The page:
The benefits and contraindications of Buscopan (from the Boehringer Ingelheim professional leaflet on 20 mg/1 ml solution ‘Buscopan’) and glucagon (from Novo Nordisk professional leaflet on glucagen 1 mg hypokit) are given in Table 13.1.

Table 13.1 Hyascine butylbromide (Buscopan) versus glucagon (Glucagen)

Hypotonic agent Buscopan Glucagen
Benefits Good hypotonia achieved Can be used in the presence of narrow angled glaucoma
Good colonic distension
Good active duration lasting for most of the examination
Significantly cheaper
Side effects Temporary tachycardia Can cause nausea
Blurred vision Shorter acting
Dizziness Poorer colonic distension
Drying of the mouth  
Contraindications Myasthenia gravis Insulin dependent diabetes (glucagon has the opposite effect to insulin)
Narrow angle glaucoma
Prostatic enlargement with urinary retention
GI stenosis or paralytic ileus
Poorly controlled angina
Relative contraindications   Elderly patient with a heart condition

The double contrast barium enema

Good bowel preparation is an important precursor to a successful DCBE (see Chapter 3). Poor coating or residue can mask or mimic pathology and should be reported as such and an alternative strategy should be suggested (e.g. a limited repeat examination following further bowel preparation, to review those areas not well demonstrated).

Prior to commencement of the examination, talking to the patient can determine the success of the bowel preparation as well as contraindications to the use of hypotonic agents. The practitioner can also identify any limitations of mobility and the nature and degree of any comorbidities, as this might have a bearing on the approach to the examination.

The predominant difference in rectal tube types is related to whether or not they have a balloon cuff. There is limited advantage to having a cuff, as it can assist with contrast retention in a patient with poor sphincter control. However, significant complications can occur, such as perforation, following inadvertent cuff insufflation and barium infusion within the vagina due to incorrect tube placement. Colonic perforation following cuff insufflation in the rectum is associated with high, artificially induced, intraluminal pressure. It has been advised that balloon cuffs should be avoided (Blakeborough et al., 1997b; Chapman and Blakeborough, 1998; Culpan and Chapman, 2002).

The objective standard of all DCBE techniques should be the same:

To provide a collective series of images that demonstrate the whole of the distended colon and rectum in double contrast (with a record of the appendix, terminal ileum or ileocecal valve to confirm arrival at the cecal pole).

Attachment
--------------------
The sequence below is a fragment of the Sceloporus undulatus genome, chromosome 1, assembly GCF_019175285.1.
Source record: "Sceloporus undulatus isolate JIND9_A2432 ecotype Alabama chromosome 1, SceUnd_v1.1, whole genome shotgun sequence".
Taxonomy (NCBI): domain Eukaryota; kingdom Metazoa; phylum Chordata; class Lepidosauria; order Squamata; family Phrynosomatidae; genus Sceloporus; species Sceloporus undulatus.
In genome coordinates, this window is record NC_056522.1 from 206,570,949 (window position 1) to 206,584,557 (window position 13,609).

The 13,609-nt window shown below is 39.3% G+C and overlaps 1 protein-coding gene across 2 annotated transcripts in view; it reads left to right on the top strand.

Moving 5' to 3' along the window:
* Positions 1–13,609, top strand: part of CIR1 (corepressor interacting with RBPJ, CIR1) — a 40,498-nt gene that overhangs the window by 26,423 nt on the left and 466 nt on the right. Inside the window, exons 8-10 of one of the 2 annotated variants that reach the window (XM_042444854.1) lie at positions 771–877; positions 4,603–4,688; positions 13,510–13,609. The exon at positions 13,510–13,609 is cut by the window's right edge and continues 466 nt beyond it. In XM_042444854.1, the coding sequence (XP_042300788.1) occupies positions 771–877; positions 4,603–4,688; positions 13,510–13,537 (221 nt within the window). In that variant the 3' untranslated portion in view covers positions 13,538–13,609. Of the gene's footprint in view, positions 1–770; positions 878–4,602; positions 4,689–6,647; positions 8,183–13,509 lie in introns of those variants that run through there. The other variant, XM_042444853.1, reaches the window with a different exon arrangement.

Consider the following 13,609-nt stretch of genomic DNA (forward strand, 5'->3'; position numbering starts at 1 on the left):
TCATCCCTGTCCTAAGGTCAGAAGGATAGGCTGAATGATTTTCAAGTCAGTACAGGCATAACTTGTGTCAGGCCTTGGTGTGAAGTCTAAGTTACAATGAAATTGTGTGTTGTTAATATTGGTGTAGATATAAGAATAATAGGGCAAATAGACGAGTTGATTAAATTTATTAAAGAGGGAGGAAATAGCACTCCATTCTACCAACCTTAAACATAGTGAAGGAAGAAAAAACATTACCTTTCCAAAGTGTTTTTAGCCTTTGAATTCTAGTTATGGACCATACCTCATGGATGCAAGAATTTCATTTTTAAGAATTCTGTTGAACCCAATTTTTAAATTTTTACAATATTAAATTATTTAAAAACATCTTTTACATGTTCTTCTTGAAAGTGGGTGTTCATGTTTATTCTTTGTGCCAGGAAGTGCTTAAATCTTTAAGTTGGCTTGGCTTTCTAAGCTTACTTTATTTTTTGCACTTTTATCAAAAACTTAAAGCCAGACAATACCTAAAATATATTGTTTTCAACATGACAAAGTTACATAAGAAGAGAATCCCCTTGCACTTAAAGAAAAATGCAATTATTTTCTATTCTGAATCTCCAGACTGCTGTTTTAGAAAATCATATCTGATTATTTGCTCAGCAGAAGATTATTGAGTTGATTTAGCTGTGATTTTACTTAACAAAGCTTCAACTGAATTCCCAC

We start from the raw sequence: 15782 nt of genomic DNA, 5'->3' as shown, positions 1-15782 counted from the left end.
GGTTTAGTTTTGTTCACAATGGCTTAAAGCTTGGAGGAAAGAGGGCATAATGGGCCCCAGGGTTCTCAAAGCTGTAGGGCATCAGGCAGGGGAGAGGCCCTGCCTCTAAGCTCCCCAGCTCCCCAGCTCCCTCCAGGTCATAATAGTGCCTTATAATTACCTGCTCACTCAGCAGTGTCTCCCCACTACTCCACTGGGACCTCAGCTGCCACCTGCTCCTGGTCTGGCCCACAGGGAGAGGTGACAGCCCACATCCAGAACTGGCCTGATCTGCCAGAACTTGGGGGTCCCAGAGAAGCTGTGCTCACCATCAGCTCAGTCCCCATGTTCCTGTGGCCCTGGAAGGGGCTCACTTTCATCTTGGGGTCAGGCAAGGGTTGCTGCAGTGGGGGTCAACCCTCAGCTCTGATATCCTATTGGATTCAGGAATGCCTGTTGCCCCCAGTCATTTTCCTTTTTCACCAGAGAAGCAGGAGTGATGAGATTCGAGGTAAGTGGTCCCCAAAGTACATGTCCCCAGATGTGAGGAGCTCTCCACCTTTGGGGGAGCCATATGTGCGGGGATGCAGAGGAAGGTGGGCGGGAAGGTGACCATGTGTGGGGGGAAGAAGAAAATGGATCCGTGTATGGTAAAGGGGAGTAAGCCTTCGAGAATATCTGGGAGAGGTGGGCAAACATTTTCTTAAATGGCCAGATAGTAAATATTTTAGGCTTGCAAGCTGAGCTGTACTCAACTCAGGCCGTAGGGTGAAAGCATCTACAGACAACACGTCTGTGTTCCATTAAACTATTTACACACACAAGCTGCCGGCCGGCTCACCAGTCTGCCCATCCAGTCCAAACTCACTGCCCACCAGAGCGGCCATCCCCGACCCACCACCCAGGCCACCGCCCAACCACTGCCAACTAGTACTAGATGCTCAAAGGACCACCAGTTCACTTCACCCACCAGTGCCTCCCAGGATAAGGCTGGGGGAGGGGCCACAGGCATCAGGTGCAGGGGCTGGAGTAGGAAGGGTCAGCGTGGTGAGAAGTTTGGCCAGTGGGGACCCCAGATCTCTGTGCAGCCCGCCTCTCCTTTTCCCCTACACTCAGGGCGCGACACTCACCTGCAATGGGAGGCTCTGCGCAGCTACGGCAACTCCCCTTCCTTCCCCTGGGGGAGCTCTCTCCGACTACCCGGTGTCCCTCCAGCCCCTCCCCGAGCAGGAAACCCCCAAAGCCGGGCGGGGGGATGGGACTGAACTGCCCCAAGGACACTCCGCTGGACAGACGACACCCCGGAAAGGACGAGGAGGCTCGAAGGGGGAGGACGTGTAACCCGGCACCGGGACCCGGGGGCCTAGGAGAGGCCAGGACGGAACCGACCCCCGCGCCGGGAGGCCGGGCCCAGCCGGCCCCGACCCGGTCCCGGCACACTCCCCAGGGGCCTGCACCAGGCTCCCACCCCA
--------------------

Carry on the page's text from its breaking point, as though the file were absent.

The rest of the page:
If the standard has not been met, the examination, although it may be considered diagnostic is, by definition, technically suboptimal.

The technique described below using ‘C’ arm fluoroscopy is only one of a number of approaches to the DCBE. As long as the objective standards are met and there is consistency of approach, local variances need not be of any consequence.

Air or CO2 double contrast

Air or carbon dioxide (CO2) can be given to insufflate the bowel. Although practitioners need to be aware of the risks associated with over distension of the colon, if the bowel is collapsed in any view, consideration should be given to increasing gas input.

There are numerous papers discussing the benefits of air and CO2. CO2 dissolves faster and, although the mucosal coating is the same, the discomfort of CO2 is reported as less. However, air is considered to provide better distension and this might outweigh the advantages in patient acceptability that CO2 provides. Should colic result from air distension or should the effect of the chosen hypotonic agent wear off, maintaining rectal intubation will allow colonic decompression at any time but, particularly, as a routine at the end of the examination (Scullion et al., 1995, Holemans et al., 1998). One example of a DCBE protocol follows:

Gently puffing air into the rectum, the patient is turned via their left side to the right anterior oblique (RAO) position (Figure 13.1). Depending on the field size capability of the fluoroscopy unit, an RAO of the rectum and sigmoid can be followed by an RAO image of the proximal sigmoid/distal descending colon.

Continuing turning the patient towards the left, the left posterior oblique (LPO) (Figure 13.4) is a mirror image of the RAO and, as such, barium pooling in any loop in one view will be replaced by air in the mirrored image.

Rotating the patient in the same direction a right lateral image (Figure 13.5) is acquired, making sure the hips are super imposed. This view not only gives a good view of the rectum but is the best view to demonstrate the pre-sacral space. This completes the standard views of the rectosigmoid.

As imaging of the sigmoid colon has been completed, we are not worried at this point that the direction of the patient rotation has been aiding the passage of barium into and over the hepatic flexure. Turning the patient towards the left anterior oblique (LAO), the colon is screened both to make sure there is enough barium to demonstrate the right colon and to identify where barium is pooling in the region of the splenic flexure and descending colon. To remove the pooled barium in the left colon, the table is tilted head up (it is not normally necessary to stand the table erect both from the view point of patient comfort and to reduce the risk of them becoming hypotensive and possibly fainting (Roach et al., 2001)).

Dec 26, 2015 | Posted by in GASTROINTESTINAL IMAGING | Comments Off on Fluoroscopic investigations of the large bowel